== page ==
The importance of good therapy support

We all need support.   We cannot exist in a vacuum and so many of our wounds come out of early relationships so those wounds can only really be healed and explored in relationship.  This is something that we may get mixed up about, especially if we had to develop an avoidant style to cope.  We can and do on our path of confusion get drawn towards certain spiritual disciplines and then we may be told we have a problem with our ego or need to learn not to ‘attach’.

For a really interesting perspective on this I highly recommend reading Mark Wolynn’s book It Didnt Start With You.  Mark had a traumatic relationship with his mother who carried lots of wounds, he went on a spiritual path and it was when he was caught up in meditation in a monastery or ashram he got the inner message that he was never going to find true relief or healing until he reconnected back with his Mum and learned about her life.   A lot of his book concerns what happens we learn to block the love we give due to love blocked coming to us from a parent for some reason.  Often the root of the blockage or disconnection or even complicated enmeshment which ensues lays several generations back and may be hidden or shrouded in silence.  I have a number of posts which share research from that book to back up this point of view.

I was prompted to write this due to some comments back and forward about how much good therapy helps us and to my mind it has less to do with the type of therapy we engage in and more with the person we chose as well as with how accurately our true self and attachment wounds are  ‘got’ by the therapist and contained.  If you have ever had serious therapy ‘misfits’ or clashes you know how painful these can be.  If you have early attachment wounds and a borderline personality style the important of a consistent reliable, emotionally present person in your life is essential.

I listened to the second of a series of radio programmes on Sunday on BPD and the girl interviewed was told she would never recover by several professionals, but she has and part of her story was a story of maternal separation going several generations back.  The girl in question was aboriginal and her grandmother or mother was one of the ‘stolen generation’ those kids forcibly removed from their mothers or families by white colonisers ‘for their own good’.  As she pointed out in the programme, she carried that wound for the collective and is now healing and addressing it.  She is now helping others to come to terms with and understand the deep roots of a borderline personality diagnosis.  The programme gave me real hope that things can change for those who suffer in this way.  What she mentioned as being most important was the consistent love of a therapist to be available, something I shared about in several posts last year.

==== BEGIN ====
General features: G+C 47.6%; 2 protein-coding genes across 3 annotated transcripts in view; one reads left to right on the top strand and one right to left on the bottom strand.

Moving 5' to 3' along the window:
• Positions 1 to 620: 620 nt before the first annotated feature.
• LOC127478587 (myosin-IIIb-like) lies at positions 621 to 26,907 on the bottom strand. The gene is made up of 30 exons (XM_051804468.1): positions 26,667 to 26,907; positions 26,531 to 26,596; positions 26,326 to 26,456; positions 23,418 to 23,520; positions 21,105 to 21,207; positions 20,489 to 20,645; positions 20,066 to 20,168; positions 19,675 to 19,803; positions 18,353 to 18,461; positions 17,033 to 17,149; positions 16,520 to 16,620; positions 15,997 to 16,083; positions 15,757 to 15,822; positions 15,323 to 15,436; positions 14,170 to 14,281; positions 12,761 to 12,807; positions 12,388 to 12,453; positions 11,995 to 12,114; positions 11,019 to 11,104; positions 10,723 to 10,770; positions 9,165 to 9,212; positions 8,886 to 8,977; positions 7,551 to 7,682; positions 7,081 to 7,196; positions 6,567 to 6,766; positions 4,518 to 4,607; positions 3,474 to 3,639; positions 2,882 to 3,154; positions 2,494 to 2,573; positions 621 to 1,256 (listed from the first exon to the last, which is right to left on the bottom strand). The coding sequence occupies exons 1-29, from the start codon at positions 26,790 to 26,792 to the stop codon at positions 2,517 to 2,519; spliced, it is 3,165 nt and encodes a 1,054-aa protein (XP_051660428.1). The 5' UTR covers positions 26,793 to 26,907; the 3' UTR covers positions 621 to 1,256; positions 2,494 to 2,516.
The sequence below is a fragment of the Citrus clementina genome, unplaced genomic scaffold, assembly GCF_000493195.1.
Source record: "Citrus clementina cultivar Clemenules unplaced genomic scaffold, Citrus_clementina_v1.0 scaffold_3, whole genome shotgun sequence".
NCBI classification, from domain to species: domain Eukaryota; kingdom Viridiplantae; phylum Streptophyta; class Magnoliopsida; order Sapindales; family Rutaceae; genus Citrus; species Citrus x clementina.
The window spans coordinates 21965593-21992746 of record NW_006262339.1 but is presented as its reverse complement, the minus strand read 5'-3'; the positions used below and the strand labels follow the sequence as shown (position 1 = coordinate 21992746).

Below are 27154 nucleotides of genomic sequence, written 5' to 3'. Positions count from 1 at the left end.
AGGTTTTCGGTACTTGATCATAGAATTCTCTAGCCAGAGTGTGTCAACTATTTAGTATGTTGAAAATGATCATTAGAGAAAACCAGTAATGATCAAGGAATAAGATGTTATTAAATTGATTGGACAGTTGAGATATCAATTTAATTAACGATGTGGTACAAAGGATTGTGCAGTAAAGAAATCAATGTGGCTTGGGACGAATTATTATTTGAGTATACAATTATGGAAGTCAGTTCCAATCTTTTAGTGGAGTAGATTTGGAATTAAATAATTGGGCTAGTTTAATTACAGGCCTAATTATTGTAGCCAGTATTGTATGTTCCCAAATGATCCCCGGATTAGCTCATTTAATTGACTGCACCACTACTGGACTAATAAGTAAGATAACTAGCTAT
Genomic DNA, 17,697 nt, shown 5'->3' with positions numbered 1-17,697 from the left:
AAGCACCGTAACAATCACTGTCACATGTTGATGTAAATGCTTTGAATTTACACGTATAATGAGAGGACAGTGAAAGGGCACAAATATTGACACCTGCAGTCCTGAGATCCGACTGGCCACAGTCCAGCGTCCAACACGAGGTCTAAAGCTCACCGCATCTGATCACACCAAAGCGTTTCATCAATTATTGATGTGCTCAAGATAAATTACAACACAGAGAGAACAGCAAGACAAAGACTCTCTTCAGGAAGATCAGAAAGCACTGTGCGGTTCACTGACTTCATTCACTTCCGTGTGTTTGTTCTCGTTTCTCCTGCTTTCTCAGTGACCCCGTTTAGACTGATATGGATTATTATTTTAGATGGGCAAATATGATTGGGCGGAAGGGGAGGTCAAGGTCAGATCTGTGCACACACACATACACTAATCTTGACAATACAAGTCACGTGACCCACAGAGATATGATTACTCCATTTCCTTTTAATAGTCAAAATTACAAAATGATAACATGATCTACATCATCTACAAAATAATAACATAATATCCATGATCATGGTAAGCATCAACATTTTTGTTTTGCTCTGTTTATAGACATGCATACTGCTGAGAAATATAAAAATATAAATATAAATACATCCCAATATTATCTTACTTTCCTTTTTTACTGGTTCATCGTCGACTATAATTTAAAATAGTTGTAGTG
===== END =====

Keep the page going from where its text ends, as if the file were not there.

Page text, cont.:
In my own life, I know the legacy that inconsistent, unreliable or emotionally neglectful attachments had on me. I was taught by my older sister to bond and seek relief in alcohol and I idolised and idealised her for years.  I know she learned this coping style in my family but it got worse over several generations until it reached critical watershed in me.  I am so grateful not only for the sobriety I attained at 31 years of age but for the family member who in doing ancestral research gave me essential missing pieces of our multigenerational inheritance about 10 years into my recovery.  Up til then I saw myself as the failure, the one who couldn’t cut it, the one who was hopeless or a helpless alcoholic.

All along the way of recovery my higher power helped me try to undo this mistaken belief though.  There was the woman who came to me for an astrology reading in 2003 and told me of the book How AA Failed Me.  Apologies here to active members of 12 step groups. I did get a lot of help in AA but defects of character and some of the strong moralistic tone of the programme did not help but confused me more.  This book which I was never able to find again and which she loaned to me helped me at a critical time not to become what I now called scapegoat identified.  AA was though, like everything, not totally good or totally bad, parts of the programme still sustain me and I use them in my life but other parts didn’t explain to me the important missing human attachment dimension of my own psychic wounds and injuries.

For me therapy has been the healing place, a place to be mirrored effectively in my true self, a place to be given good boundaries of care, a place to be myself, to be nurtured, to grow, to freely express all of me and never, never to be shamed ever as I was at times in other therapies.  I know how set right I am after a good session, how it wasnt an ego problem really but a problem of a healthy emotionally grounded and aware ego that lay at the root of a lot of my difficulties.

Its been a long road to get here but without that help and support I would never have got this far.   And it has helped me to undo the fallacy I was told by certain older sober members that I could only ever look to God for that kind of understanding and care rather than ever fully trust another human being.   Not everyone will fail us, and when we find the right person we can finally heal our deeper attachments wound and learn how to trust the right people, developing a deeper inward discrimination for whom is helpful or harmful to us.   When we understand how that injury underlay so much that came to pass in our lives we can learn also to let go of self blame which can dog so many of us who were never adequately mirrored, held, affirmed or nurtured in childhood.

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